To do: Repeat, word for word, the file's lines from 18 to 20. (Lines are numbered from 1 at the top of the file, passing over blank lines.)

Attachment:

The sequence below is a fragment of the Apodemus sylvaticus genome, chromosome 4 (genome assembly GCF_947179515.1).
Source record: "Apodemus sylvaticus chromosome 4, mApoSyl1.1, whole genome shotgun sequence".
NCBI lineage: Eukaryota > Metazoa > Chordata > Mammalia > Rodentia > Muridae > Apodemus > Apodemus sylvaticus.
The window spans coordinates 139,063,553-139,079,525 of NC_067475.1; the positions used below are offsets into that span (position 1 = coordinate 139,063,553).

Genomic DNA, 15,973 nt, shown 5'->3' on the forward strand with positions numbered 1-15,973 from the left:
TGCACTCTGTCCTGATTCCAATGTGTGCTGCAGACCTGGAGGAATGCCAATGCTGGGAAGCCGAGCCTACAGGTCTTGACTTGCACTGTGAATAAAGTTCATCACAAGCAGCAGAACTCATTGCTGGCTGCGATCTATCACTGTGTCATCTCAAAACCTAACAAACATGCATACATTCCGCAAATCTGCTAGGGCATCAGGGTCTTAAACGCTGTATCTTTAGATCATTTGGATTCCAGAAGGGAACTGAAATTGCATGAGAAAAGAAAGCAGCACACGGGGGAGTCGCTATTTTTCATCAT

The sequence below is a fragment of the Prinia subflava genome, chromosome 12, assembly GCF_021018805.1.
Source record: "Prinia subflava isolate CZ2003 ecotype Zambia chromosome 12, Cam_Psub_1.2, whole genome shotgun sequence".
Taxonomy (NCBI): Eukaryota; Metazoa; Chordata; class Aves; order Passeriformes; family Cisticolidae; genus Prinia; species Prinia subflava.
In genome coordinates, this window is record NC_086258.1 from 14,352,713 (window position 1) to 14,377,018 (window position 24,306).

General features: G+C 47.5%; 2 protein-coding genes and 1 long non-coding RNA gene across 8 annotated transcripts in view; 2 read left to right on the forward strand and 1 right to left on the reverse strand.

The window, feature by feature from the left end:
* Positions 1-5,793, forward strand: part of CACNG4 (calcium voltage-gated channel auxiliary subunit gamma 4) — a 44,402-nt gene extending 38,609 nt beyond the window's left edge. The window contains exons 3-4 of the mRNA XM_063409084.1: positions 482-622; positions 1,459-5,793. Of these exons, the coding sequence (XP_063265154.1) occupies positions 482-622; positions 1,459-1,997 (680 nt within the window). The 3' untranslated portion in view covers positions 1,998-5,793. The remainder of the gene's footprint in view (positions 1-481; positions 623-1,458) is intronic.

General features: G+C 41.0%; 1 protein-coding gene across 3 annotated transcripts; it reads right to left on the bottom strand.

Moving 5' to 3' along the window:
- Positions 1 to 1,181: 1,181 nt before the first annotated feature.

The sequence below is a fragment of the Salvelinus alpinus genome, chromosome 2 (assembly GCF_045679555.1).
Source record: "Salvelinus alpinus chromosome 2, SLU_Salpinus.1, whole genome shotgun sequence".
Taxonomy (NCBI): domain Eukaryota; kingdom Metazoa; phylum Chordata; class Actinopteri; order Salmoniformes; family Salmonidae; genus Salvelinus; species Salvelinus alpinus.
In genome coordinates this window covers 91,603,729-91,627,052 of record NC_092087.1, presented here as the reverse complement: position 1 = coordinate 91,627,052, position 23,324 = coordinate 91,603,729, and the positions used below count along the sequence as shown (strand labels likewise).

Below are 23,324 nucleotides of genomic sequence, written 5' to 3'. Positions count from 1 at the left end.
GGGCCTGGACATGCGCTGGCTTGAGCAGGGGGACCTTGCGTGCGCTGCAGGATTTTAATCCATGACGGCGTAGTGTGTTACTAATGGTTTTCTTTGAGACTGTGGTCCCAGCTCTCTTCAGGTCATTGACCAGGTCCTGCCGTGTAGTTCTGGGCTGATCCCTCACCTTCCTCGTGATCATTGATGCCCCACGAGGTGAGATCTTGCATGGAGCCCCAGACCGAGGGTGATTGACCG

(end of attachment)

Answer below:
Source record: "Salvelinus alpinus chromosome 2, SLU_Salpinus.1, whole genome shotgun sequence".
Taxonomy (NCBI): domain Eukaryota; kingdom Metazoa; phylum Chordata; class Actinopteri; order Salmoniformes; family Salmonidae; genus Salvelinus; species Salvelinus alpinus.
In genome coordinates this window covers 91,603,729-91,627,052 of record NC_092087.1, presented here as the reverse complement: position 1 = coordinate 91,627,052, position 23,324 = coordinate 91,603,729, and the positions used below count along the sequence as shown (strand labels likewise).